Here at the Advocate, we are big supporters of neighborhood nonprofits. We like to highlight ways neighbors can help neighbors in the “What gives?” segment, and we also have an Advocate Foundation to support neighborhood schools and nonprofits.
Still, I couldn’t help but identify with a question in The Atlantic‘s July/August “What’s Your Problem” column, and giggle at Jeffrey Goldberg’s sarcastic response:
Every time I go to the supermarket, the checkout person asks me if
I would like to donate an extra dollar for children with cancer. I want
to support charity, but I don’t want to be confronted like this when I
go shopping. What should I say? H. W., Arlington, Va.
Dear H. W.,
You should say “I’d love to, but I’m late for my massage.” Or “I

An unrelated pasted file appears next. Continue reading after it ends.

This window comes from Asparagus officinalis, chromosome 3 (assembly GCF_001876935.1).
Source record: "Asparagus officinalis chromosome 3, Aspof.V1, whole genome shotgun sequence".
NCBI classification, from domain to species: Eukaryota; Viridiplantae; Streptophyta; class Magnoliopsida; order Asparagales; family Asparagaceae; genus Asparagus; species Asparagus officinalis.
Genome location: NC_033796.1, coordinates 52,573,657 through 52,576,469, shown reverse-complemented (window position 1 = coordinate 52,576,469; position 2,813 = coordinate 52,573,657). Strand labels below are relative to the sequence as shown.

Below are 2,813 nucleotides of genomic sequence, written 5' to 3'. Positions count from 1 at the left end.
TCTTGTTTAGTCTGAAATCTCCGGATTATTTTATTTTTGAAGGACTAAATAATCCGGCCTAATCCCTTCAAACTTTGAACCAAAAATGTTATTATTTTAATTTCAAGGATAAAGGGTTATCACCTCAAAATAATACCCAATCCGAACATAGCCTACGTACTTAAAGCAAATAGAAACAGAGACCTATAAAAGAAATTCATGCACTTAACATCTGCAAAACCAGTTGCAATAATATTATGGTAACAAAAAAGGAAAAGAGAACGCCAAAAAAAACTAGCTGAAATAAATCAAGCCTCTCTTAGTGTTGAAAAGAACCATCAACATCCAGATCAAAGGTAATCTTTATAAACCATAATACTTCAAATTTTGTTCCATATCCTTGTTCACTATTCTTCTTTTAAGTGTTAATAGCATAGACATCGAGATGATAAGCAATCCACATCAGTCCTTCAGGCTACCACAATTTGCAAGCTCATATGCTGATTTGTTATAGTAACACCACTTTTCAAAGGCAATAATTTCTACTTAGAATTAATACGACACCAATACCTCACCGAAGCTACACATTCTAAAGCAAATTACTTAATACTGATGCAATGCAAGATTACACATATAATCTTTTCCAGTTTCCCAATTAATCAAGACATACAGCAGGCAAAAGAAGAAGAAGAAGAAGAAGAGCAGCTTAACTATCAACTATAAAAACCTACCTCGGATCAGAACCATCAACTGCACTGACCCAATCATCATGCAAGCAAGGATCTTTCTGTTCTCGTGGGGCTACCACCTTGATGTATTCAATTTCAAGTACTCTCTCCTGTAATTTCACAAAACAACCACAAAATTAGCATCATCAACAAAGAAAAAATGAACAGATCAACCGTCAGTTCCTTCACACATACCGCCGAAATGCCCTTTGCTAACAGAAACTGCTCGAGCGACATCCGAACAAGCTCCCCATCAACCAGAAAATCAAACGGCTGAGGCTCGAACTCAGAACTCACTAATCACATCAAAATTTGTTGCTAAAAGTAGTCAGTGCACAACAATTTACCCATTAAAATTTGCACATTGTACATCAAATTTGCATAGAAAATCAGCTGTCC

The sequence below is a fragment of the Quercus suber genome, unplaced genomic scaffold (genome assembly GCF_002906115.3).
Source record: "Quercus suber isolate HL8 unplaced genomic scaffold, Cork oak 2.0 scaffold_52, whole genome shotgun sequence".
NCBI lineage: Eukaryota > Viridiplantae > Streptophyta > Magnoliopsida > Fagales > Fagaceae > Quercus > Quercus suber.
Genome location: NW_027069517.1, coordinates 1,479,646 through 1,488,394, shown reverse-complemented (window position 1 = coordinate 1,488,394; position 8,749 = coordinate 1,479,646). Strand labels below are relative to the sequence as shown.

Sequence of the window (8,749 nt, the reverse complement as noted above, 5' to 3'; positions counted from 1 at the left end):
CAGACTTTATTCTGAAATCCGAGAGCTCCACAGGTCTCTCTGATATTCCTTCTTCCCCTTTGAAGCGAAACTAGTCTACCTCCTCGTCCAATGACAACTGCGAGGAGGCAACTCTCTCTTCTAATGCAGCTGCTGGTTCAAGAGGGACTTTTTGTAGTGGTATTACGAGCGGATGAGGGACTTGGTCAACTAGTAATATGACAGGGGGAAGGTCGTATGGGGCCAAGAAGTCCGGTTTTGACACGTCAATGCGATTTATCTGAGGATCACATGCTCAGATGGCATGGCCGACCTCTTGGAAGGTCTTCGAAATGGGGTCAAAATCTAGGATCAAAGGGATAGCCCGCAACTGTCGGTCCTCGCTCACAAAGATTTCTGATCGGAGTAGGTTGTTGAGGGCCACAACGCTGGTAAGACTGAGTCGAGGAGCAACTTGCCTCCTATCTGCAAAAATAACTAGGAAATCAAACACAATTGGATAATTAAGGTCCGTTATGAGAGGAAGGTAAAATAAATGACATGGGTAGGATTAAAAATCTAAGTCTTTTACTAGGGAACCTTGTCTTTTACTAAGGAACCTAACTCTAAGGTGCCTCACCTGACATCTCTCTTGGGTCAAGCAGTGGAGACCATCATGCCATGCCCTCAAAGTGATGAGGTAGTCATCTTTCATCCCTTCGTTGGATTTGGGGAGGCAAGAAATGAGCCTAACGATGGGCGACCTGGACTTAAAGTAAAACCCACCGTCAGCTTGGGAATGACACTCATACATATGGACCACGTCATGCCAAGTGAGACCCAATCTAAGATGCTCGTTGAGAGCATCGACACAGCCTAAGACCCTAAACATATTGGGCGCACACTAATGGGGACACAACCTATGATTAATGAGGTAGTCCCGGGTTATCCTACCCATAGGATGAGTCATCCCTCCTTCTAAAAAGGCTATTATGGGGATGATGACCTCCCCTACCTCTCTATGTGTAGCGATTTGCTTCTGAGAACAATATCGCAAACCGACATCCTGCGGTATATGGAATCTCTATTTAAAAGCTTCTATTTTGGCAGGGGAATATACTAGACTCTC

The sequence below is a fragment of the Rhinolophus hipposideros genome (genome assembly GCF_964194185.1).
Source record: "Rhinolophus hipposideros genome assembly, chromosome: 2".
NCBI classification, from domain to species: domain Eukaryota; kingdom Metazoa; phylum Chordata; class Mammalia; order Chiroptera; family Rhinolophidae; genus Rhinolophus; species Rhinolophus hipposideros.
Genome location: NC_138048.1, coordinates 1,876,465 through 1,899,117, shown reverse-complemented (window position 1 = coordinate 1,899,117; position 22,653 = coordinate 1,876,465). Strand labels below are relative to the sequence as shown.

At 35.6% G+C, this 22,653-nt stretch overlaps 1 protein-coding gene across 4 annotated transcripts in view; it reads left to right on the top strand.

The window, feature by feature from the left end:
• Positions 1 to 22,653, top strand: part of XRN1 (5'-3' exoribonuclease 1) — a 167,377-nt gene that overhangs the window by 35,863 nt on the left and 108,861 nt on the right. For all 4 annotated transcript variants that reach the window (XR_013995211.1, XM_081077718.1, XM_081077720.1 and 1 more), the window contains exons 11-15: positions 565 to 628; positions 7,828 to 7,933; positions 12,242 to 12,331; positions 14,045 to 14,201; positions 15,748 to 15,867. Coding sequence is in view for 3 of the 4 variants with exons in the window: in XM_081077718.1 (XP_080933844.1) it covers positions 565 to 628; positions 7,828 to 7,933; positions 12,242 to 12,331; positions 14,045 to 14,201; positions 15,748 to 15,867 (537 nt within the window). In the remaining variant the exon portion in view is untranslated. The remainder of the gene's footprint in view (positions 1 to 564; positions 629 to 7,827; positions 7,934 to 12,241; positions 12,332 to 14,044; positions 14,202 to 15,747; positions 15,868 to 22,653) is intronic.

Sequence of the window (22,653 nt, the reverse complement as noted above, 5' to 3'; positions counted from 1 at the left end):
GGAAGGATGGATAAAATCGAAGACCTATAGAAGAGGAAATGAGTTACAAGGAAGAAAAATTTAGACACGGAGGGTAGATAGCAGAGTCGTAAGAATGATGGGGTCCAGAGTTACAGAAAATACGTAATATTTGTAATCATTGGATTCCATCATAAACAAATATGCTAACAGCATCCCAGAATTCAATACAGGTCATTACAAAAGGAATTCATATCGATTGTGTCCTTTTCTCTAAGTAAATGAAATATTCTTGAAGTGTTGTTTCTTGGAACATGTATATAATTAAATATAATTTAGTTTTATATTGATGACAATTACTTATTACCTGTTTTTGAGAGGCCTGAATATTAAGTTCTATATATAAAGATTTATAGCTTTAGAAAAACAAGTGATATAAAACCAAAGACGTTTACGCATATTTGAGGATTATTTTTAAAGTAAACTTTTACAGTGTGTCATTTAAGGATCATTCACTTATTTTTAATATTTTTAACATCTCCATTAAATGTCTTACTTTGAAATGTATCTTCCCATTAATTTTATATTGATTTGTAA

can’t today, I have to get my Range Rover detailed.” Or, alternatively,
“How do I know that you and your fellow Safeway clerks aren’t going to
spend the money on hookers and blow?”
Many of us have experienced the questioner’s scenario, and though I greatly admire efforts by both individuals and businesses to give back to the community and want to support those efforts, I’m also somewhat of a stickler for finding out what exactly I’m supporting and where the money goes. So I politely decline these requests, and feel like a bad person when I do. If Goldberg’s answer strikes a chord with others, maybe I’m not alone.
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